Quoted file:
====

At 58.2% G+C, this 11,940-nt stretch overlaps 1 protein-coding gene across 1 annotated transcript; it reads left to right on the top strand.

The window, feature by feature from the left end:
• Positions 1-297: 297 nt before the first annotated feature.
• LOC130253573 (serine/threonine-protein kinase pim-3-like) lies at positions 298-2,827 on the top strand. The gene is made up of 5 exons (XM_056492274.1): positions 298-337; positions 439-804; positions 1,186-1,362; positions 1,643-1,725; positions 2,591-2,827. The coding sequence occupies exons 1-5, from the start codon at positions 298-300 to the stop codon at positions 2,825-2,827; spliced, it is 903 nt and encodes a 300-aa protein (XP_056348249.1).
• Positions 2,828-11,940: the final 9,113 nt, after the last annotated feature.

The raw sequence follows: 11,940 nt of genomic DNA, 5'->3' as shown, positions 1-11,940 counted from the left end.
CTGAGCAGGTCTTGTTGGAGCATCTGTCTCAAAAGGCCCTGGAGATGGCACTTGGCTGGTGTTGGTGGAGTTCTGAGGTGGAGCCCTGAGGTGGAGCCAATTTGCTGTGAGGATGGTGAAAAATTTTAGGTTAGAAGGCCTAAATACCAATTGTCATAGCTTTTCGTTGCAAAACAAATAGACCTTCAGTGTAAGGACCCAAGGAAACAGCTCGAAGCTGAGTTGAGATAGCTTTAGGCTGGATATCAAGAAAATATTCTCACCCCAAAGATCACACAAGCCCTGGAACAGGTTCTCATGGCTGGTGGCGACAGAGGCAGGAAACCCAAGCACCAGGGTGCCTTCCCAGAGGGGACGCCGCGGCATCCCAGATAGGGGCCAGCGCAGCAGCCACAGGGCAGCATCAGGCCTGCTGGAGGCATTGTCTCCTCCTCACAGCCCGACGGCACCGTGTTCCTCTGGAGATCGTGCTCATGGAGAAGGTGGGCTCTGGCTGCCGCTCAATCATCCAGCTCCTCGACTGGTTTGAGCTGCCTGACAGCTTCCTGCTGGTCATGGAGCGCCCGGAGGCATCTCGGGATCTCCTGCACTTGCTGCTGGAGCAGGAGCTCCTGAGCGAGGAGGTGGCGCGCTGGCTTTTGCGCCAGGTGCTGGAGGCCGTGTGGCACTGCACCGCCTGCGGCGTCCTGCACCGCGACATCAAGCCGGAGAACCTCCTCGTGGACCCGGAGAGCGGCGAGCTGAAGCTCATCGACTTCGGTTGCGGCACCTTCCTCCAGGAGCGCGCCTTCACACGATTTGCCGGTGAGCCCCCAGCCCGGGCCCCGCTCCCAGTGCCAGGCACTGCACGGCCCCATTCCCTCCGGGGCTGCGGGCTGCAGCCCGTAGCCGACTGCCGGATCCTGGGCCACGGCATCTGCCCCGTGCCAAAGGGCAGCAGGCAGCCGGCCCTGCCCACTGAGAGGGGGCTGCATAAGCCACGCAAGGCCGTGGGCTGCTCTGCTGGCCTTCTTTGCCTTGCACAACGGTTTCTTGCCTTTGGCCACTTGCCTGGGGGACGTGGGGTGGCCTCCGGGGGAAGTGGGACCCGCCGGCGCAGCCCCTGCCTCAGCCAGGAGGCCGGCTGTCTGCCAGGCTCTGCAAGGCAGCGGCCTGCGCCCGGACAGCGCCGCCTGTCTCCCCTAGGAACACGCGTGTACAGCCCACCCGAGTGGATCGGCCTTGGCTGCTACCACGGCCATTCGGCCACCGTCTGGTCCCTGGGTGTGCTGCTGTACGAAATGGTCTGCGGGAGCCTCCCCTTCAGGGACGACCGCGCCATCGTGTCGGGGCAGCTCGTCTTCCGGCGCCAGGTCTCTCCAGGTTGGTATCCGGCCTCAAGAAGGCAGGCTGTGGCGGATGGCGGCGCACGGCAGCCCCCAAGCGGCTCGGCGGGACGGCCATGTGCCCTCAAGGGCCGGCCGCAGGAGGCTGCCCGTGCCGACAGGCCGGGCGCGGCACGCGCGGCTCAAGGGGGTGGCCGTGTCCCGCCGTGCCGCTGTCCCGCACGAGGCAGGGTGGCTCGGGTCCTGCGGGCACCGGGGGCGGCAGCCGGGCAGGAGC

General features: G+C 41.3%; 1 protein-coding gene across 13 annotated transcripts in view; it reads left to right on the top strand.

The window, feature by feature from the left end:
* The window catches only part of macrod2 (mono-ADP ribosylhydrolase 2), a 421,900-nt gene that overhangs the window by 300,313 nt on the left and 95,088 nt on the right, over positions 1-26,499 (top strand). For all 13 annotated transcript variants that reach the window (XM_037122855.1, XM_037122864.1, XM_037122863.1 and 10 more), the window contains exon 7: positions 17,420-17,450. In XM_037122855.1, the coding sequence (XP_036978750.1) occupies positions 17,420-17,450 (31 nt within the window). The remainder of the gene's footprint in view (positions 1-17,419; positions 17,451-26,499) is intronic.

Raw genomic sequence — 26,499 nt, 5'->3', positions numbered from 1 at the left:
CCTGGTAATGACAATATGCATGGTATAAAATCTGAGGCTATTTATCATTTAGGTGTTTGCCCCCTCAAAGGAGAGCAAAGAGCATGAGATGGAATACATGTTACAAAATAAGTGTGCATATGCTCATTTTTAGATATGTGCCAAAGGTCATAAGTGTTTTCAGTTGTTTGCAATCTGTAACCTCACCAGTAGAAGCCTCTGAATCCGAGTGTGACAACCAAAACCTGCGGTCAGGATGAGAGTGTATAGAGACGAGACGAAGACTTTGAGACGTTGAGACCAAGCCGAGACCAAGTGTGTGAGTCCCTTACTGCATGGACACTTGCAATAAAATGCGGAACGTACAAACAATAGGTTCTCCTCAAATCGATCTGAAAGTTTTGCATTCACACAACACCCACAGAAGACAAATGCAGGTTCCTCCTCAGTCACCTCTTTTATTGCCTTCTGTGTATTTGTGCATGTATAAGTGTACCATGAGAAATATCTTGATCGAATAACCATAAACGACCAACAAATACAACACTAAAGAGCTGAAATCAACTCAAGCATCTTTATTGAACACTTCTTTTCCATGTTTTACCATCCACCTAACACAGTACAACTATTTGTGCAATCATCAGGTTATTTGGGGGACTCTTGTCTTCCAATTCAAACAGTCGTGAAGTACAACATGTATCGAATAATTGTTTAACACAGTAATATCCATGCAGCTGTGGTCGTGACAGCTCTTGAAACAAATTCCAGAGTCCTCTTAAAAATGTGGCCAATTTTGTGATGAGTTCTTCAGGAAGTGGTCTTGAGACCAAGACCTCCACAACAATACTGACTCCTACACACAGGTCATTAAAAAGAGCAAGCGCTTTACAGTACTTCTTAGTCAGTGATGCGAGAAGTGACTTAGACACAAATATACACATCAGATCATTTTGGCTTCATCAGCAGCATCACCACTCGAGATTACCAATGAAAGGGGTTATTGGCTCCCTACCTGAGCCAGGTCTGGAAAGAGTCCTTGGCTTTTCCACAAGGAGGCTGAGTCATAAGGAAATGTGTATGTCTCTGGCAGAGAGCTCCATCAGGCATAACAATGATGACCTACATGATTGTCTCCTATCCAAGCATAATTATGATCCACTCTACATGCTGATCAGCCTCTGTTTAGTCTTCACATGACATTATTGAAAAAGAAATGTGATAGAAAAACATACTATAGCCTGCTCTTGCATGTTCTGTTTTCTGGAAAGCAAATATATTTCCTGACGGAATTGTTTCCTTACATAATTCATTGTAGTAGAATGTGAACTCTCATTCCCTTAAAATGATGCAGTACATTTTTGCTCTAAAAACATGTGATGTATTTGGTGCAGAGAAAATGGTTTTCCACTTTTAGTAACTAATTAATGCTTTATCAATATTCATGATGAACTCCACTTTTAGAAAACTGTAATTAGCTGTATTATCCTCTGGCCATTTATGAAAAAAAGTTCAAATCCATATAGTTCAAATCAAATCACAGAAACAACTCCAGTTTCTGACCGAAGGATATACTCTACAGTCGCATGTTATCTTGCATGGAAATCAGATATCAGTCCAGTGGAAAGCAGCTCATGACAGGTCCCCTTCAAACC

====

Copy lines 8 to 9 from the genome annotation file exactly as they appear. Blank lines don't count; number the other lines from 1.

General features: G+C 41.3%; 1 protein-coding gene across 13 annotated transcripts in view; it reads left to right on the top strand.

The window, feature by feature from the left end: